There’s a cornucopia of culinary bargains to be found in the Valley, and we’re here to help you track them down
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387 Main St., Catskill
The deal: Frugal Thursdays
Coming in off the street, you’d think you were in a European bistro,” declares Keith McMorrow, who owns this charming little café in Catskill along with his wife, Yael Manor-McMorrow. Both cook the eclectic fare, which borrows from the cuisines of Mediterranean countries ranging from France and Italy to the Middle East and Israel (where Yael grew up), so many dishes come dressed up with spices such as sumac, cumin, and zhug (a kind of spicier harissa from Yemen).
Although McMorrow hastens to point out that the café doesn’t really qualify as a budget dining spot, prices are fair, and the most expensive thing on the menu now — panko and herb-crusted lamb chops with grilled asparagus and roasted red potatoes — is a reasonable $28.
On Frugal Thursdays, diners can try various dishes and specials for just $10. And not a sampling, but the full dish, McMorrow says. “It’s frugal but not minimal.” Expect to find tantalizing offerings such as country pâté, lobster ravioli, avocado spring rolls, beef kebabs, and perhaps cassoulet in colder months.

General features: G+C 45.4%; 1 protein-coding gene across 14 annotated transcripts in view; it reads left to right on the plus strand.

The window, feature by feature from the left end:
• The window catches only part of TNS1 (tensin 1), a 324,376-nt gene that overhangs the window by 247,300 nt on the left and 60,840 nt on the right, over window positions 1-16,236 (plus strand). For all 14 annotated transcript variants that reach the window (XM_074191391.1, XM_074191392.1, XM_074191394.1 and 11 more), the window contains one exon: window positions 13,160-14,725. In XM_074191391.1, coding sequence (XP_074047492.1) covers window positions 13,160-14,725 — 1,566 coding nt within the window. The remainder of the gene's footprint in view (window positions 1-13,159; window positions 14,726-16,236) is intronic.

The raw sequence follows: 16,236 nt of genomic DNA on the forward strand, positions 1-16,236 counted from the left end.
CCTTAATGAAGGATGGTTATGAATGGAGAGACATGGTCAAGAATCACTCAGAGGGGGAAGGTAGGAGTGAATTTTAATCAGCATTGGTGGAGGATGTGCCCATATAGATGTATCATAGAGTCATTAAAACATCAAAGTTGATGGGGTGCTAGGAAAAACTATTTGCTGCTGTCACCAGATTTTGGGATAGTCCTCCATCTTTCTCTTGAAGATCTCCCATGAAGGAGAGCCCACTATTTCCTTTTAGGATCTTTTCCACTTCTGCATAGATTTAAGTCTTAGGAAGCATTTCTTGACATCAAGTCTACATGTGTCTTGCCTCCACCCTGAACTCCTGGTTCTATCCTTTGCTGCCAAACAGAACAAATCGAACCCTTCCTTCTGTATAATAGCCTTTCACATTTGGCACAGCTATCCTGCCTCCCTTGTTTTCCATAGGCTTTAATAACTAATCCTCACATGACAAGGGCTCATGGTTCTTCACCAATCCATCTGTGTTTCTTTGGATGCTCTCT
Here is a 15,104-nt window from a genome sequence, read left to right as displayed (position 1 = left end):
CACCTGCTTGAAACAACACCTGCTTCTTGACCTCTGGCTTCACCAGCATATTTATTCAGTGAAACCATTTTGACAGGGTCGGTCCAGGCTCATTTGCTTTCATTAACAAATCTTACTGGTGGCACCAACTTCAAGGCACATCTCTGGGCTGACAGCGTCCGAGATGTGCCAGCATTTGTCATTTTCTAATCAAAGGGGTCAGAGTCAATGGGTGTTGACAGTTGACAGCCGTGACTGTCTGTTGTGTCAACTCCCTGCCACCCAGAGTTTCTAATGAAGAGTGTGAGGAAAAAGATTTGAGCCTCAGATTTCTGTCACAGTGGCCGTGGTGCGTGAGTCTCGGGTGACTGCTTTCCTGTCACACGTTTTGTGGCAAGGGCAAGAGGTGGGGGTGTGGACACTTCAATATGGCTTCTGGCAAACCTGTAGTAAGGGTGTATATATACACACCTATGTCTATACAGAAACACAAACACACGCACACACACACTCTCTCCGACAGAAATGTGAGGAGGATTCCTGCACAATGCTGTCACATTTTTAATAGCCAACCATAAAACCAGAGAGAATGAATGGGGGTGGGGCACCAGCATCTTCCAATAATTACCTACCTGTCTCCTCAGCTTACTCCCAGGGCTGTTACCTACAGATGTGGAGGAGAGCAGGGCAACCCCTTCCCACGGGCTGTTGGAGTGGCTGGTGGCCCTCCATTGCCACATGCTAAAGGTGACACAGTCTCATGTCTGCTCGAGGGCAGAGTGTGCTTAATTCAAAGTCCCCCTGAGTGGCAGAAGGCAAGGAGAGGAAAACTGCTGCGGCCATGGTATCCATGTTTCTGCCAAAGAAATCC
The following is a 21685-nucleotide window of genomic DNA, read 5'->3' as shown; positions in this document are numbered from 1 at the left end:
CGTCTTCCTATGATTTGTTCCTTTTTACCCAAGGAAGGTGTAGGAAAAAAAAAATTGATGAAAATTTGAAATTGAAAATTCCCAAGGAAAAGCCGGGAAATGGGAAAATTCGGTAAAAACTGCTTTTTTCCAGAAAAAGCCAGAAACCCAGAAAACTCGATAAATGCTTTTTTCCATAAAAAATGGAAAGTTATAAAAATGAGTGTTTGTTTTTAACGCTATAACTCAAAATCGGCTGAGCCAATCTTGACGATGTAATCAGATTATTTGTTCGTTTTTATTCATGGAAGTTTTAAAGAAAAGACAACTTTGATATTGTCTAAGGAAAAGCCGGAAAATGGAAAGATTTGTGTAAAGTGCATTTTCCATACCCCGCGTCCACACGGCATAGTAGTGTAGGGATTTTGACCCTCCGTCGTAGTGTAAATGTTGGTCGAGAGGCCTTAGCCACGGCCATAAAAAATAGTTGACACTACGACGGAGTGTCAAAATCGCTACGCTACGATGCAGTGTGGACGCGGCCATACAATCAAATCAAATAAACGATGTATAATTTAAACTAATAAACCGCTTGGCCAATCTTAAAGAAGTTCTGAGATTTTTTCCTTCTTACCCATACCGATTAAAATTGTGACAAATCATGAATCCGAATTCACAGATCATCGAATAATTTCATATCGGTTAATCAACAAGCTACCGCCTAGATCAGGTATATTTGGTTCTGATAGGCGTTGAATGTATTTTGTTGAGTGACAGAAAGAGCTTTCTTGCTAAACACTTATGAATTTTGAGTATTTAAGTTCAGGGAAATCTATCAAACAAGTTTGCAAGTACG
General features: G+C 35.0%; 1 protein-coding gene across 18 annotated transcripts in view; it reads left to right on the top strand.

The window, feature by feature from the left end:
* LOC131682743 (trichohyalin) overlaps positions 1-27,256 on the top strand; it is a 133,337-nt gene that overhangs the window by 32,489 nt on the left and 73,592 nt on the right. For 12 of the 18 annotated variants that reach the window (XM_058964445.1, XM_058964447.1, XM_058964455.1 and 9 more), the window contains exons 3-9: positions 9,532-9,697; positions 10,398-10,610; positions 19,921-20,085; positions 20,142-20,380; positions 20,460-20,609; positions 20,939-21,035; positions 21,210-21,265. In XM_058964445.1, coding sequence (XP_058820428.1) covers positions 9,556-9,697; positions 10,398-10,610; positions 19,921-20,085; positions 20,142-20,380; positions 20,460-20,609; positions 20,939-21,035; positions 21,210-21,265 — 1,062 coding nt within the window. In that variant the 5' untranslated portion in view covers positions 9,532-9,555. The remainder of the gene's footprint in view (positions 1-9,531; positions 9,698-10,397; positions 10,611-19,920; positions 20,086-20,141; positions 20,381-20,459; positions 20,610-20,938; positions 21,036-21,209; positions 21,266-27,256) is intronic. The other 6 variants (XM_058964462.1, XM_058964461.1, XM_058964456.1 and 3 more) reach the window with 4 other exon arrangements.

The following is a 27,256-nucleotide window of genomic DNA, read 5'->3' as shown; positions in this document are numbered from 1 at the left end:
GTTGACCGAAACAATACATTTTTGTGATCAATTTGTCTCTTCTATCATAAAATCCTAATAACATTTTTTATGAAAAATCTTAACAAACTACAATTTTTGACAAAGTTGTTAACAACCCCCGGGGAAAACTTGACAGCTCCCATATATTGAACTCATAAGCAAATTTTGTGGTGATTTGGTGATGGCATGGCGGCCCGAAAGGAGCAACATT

The café occupies the ground floor of a late 1800s building that was one of Catskill’s fixer-uppers when the couple, who were weekenders looking to escape New York City, bought it and helped boost the town’s ongoing revival. McMorrow, who is from Queens, was not long ago a FedEx employee suffering burnout. “I always enjoyed cooking, and I wanted a change,” he says. “So I went to culinary school — and now here I am.” Yael studied at the French Culinary Institute and is responsible for the café’s scrumptious desserts.
Bell’s has been a fixture in Catskill for over 60 years. When the McMorrows bought the building they decided to keep the name, although they revamped the luncheonette interior, removing the booths and adding wood tables and classic cane chairs from France. The walls are a “light croissant color,” says McMorrow, faux finished and hung with one of Yael’s paintings and some Kandinsky posters. “It’s very simple,” he says. “The focal point is the food.”
» Next stop: Loughran’s Irish Pub, Salisbury Mills